What Will the Weather Be?

What Will the Weather Be?

by Lynda DeWitt, Carolyn Croll
     
 
Meteorologists today know more than ever before. They use weather maps, satelllites, ballons and planes to measure temperature, air presure, wind direction, and speed. But changes outside are not always predictable because our weather depends on the air hundreds of miles away. Sometimes meteorologists telll us to take our umbrellas when we don't need them. Other

Overview

Meteorologists today know more than ever before. They use weather maps, satelllites, ballons and planes to measure temperature, air presure, wind direction, and speed. But changes outside are not always predictable because our weather depends on the air hundreds of miles away. Sometimes meteorologists telll us to take our umbrellas when we don't need them. Other times they say we don't need a jacket when we do. Will it rain? Will it snow? Not even the experts know for sure.

Editorial Reviews

Children's Literature
Weathermen sometimes slip up, as they did in March 1999 when a surprise blizzard brought snow to Washington DC, but there are many ways for them to predict storms accurately. The movement of air from one area to another causes a warm or cold weather front. Because they move fast, cold fronts produce short-lived storms followed by chillier temperatures. Warm fronts change the weather slowly and increase the heat. Meteorologists use thermometers, anemometers, and hygrometers to measure air temperature, wind, and humidity, and a barometer to record air pressure, all of which help them in their forecasting. The data are collected by the National Weather Service, weather maps are created, and information is sent to radio, television, and newspapers to prepare people for storms or sunshine, cold snaps, or heat waves. The easy-to-read text presents the facts clearly and simply. Lively, colorful, cartoon-style illustrations show the scientific concepts and instruments and ordinary people experiencing weather phenomena. The book is part of the "Let's Read-and-Find-Out Science" series. 2002 (orig. 1991), HarperCollins,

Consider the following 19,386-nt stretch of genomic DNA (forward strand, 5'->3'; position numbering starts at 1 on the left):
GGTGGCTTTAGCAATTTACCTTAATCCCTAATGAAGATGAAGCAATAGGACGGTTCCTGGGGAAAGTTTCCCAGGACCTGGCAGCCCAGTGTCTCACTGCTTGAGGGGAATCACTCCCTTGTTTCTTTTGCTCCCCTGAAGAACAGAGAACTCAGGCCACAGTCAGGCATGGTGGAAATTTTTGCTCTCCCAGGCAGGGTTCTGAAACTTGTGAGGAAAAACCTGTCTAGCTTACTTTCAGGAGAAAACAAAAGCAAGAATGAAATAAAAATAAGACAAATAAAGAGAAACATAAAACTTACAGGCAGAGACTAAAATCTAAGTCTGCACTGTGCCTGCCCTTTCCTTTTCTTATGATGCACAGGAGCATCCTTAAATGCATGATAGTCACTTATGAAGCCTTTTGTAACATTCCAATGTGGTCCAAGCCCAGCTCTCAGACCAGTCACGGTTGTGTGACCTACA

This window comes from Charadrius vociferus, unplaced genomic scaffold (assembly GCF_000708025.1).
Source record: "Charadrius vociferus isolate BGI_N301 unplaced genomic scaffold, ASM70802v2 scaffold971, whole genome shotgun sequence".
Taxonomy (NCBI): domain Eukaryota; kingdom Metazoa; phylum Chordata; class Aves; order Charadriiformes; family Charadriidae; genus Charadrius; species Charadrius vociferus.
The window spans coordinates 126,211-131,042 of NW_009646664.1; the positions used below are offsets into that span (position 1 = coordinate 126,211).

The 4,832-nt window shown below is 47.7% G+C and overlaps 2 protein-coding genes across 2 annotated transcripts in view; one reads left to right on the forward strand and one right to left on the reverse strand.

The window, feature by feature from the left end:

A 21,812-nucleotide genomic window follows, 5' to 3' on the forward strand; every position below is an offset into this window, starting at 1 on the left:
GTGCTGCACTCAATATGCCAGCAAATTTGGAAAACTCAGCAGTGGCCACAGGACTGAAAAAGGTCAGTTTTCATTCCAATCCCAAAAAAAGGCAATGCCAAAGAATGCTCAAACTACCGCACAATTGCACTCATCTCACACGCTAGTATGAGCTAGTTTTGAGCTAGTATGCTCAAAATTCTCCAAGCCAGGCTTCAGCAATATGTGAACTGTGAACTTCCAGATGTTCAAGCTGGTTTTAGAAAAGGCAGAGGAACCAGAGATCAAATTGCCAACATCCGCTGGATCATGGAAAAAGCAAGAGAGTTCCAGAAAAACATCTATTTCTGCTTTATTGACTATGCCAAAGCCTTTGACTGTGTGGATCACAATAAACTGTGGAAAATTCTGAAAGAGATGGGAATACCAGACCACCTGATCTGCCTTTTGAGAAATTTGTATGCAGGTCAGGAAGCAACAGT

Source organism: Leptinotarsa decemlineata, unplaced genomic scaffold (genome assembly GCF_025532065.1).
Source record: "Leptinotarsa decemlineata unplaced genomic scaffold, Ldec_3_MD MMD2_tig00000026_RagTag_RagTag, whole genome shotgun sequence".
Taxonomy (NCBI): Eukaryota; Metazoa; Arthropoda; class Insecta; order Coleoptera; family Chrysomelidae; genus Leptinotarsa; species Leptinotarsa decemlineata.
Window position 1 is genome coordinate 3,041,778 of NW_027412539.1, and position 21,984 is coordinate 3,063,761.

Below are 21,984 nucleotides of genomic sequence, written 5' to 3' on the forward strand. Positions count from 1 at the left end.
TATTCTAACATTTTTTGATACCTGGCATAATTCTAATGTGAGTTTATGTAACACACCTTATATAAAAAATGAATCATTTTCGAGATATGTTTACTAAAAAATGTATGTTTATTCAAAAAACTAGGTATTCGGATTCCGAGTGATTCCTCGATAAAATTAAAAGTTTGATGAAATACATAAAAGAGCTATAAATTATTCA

— Patricia Dole
Children's Literature - Beverly Kobrin
Ms. DeWitt explains and Ms. Croll illustrates what meteorologists do, what their instruments measure, what causes changes in the weather, and why it is often unpredictable. She also emphasizes the importance of record keeping which makes the process of prediction more accurate. A "Let's-Read-And-Find-Out-Science" book. 1993 (orig.

Product Details

ISBN-13:
9780060215972
Publisher:
HarperCollins Publishers
Publication date:
04/01/1991
Series:
Let's-Read-and-Find-out Science Books Series
Edition description:
1st ed
Pages:
128
Product dimensions:
9.25(w) x 7.23(h) x 0.39(d)
Age Range:
9 - 12 Years

Meet the Author

Author Bio
Lynda DeWitt is an editor in the Educational Media Division of the National Geographic Society, and has published wildlife articles in various publications. She lives in Washington, D. C.

Illustrator BioCarolyn Croll is the author/illustrator of several books for children and has illustrated numerous other titles, including another Let's-Read-and-Find-Out Science Book, Switch On, Switch Off by Mel Berger. She lives in Philadelphia.

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